In 2014, South Carolina’s legislature authorized the creation of distributed (customer-sired small-scale) energy resource programs by electric utilities and required the Public Service Commission to develop accompanying net metering rules. The legislation’s goal is to encourage the development of in-state renewable energy generation capacity by allowing a participating utility to recover costs connected with meeting the utility’s renewable generation target. The program has a target of 2% of aggregate generation capacity from renewable resources by 2021, half from facilities with capacities between 1 and 10 megawatts and half from facilities that have capacities of less than 1 megawatt. Additionally, in 2007, South Carolina established energy standards for public buildings requiring the development of energy conservation plans. The ultimate conservation goal is a 20% reduction in energy use from year 2000 levels by 2020.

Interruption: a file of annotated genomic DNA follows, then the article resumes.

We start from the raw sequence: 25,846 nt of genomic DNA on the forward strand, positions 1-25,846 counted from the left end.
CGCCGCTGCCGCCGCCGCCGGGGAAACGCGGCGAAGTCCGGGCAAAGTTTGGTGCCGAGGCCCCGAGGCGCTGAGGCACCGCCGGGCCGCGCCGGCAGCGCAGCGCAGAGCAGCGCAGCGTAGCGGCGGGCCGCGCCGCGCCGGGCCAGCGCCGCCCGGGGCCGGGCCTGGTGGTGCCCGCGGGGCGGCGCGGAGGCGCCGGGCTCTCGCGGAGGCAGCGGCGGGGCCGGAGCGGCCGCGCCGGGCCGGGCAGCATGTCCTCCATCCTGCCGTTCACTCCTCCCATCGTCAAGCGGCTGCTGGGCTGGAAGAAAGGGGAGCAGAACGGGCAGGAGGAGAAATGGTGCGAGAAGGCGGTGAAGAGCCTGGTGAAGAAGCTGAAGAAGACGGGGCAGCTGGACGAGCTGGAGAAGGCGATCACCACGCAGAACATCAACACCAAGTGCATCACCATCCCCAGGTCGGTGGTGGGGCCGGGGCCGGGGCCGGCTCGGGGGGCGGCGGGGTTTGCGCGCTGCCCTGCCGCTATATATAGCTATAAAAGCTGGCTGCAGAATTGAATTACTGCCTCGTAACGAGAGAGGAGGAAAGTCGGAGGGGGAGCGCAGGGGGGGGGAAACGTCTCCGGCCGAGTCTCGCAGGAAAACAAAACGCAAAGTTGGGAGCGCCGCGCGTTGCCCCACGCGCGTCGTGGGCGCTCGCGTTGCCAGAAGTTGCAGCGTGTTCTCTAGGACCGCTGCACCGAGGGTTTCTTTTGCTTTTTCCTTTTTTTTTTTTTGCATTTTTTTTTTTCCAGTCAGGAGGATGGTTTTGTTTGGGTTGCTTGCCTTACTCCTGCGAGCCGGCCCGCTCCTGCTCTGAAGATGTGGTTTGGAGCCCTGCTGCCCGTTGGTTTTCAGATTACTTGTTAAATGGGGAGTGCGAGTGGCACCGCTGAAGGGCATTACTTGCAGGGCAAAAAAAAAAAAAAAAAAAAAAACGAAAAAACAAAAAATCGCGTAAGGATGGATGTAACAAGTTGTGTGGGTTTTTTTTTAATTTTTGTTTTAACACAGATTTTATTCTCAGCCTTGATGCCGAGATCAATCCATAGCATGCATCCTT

South Carolina ranks third in the nation in nuclear generating capacity.
Nuclear energy dominates electricity generation in South Carolina, and the state’s largest power plant is a nuclear facility. Ranked third in the nation in nuclear generating capacity and annual generation, South Carolina produces more than half of its net electricity generation from nuclear power. There are currently seven operating reactors at four nuclear power plants in the state, and two more reactors are under construction. Coal-fired power plants supply almost one-fourth of South Carolina’s electricity generation. Two of the state’s five largest power plants are coal-fired. Natural gas fuels another one-sixth of the state’s generation, and almost all of the remaining electricity generation is provided by renewable resources, including conventional and pumped hydroelectric power plants and biomass-fueled facilities that use wood waste or landfill gas. South Carolina generates much more electricity than it consumes and sends its surplus to other states.